So I think it’s about time I do another cover comparisons. I haven’t done this since the Summer Blogger Promo Tour, even though I’ve wanted to ever since. Last time, Paige @ It’s A Paige Turner did comparisons between the US and UK versions of covers for a few books. This time I’m going to compare the book covers on paperback and hardcover designs. As a note, the covers on the left are hardcover while the ones on the right are paperback.
Audrey, Wait! by Robin Benway
I read this book probably in middle school because I loved one of Robin Benway’s other books The Extraordinary Secrets of April, May, & June. In my opinion, neither of these covers is necessarily more fitting than the other. Both feature models that look enough like how Audrey is described. I’d have to say I like the hardcover design better. The color scheme is nicer and I like that the model is dancing in that one, so something musical. And as a personal thing, I don’t like when the cover shows the model’s face, especially if they don’t perfectly fit the story’s description.
Highly Illogical Behavior by John Corey Whaley
I love the chaotic rainbow lines on both of the covers. This might be weird to say, but hear me out: The paperback overall is plainer than the hardcover design. Yeah, there are all those colorful lines going in every direction, but having the silhouette of that person and the neighbor in the background gives more context. On top of that, I prefer the contrast between the colors and the black background. So while the paperback design is also pretty and eye-catching, I think I’d be more likely to pick up the hardcover design to see what the book was about.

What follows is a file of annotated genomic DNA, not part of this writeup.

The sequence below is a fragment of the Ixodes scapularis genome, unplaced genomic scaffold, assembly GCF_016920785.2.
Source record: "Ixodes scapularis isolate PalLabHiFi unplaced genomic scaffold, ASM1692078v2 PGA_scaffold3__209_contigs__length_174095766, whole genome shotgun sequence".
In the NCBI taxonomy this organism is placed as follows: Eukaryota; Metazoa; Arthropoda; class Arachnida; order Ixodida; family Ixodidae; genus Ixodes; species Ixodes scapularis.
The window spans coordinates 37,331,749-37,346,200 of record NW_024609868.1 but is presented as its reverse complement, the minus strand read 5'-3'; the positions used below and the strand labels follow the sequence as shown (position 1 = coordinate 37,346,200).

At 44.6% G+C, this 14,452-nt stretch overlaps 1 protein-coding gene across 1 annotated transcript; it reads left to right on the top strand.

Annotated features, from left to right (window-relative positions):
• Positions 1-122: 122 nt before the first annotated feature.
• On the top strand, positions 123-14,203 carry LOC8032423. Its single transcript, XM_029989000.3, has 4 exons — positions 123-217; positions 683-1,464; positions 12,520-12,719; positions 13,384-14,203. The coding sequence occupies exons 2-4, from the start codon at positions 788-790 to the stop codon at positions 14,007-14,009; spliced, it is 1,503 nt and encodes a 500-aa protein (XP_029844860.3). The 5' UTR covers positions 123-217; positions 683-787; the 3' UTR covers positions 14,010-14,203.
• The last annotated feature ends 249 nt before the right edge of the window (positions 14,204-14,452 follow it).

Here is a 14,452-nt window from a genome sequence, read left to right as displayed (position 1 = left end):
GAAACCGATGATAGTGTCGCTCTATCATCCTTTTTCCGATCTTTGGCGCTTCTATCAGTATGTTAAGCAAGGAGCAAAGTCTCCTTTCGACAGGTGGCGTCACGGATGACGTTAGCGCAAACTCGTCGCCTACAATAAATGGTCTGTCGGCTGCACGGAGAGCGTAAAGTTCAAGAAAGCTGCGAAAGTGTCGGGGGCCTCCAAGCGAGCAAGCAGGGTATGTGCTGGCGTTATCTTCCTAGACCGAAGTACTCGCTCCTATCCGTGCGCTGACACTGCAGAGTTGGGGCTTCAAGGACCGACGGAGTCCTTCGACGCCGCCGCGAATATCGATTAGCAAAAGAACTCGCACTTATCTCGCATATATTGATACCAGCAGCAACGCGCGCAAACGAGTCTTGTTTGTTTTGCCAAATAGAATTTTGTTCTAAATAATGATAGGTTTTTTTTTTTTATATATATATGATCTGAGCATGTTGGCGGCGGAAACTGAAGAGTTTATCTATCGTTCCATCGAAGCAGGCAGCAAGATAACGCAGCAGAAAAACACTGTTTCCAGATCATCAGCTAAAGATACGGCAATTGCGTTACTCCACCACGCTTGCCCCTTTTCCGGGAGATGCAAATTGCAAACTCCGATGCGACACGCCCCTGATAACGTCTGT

Guardian of the Dead by Karen Healey
The color schemes in these two designs are pretty similar so there’s not much to judge there. Although, the reddish-orange takes up more of the paperback’s image. Something about that color just feels stuffy and uncomfortable, but that’s a synesthesia thing, so it’s literally just me. In regards to the images on the covers, having the mask on the hardcover design is a lot more intriguing than a shadowed face of some random white woman. Plus there’s a creepy forest in the background, which also makes me wonder what’s going on in the story and how it all connects.
American Panda by Gloria Chao
The paperback design for this book was revealed just recently. Both of these cover designs are adorable! The hardcover looks a lot cozier with the model having the scarf on and the mug with (I assume) hot chocolate. Not to mention those doodles around the text are cute and fitting. However, I think I like the paperback design better. The color scheme is prettier to me and I think having the model sit at a table with books next to her seems a lot more academic. It’s more fitting because the story is about a girl in college.
Undead Girl Gang by Lily Anderson
This book also just got a new paperback design in the last few weeks, and at first, I wasn’t too sure how I felt about it. Unfortunately, this is another book I haven’t gotten to reading quite yet, so I can’t speak to how either design fits with the story. As I said above, I’m not a huge fan of showing the model’s full face on the cover, but I think this is an exception. Having a model of a visibly marginalized identity is pretty revolutionary. Also, you can tell if you look at the model’s jacket that it’s supposed to be a zoomed out picture of the hardcover design which I love. She has a denim jacket and the same pins. Plus the hand shadows and the ghostly green text seem to fit with the theme of the undead.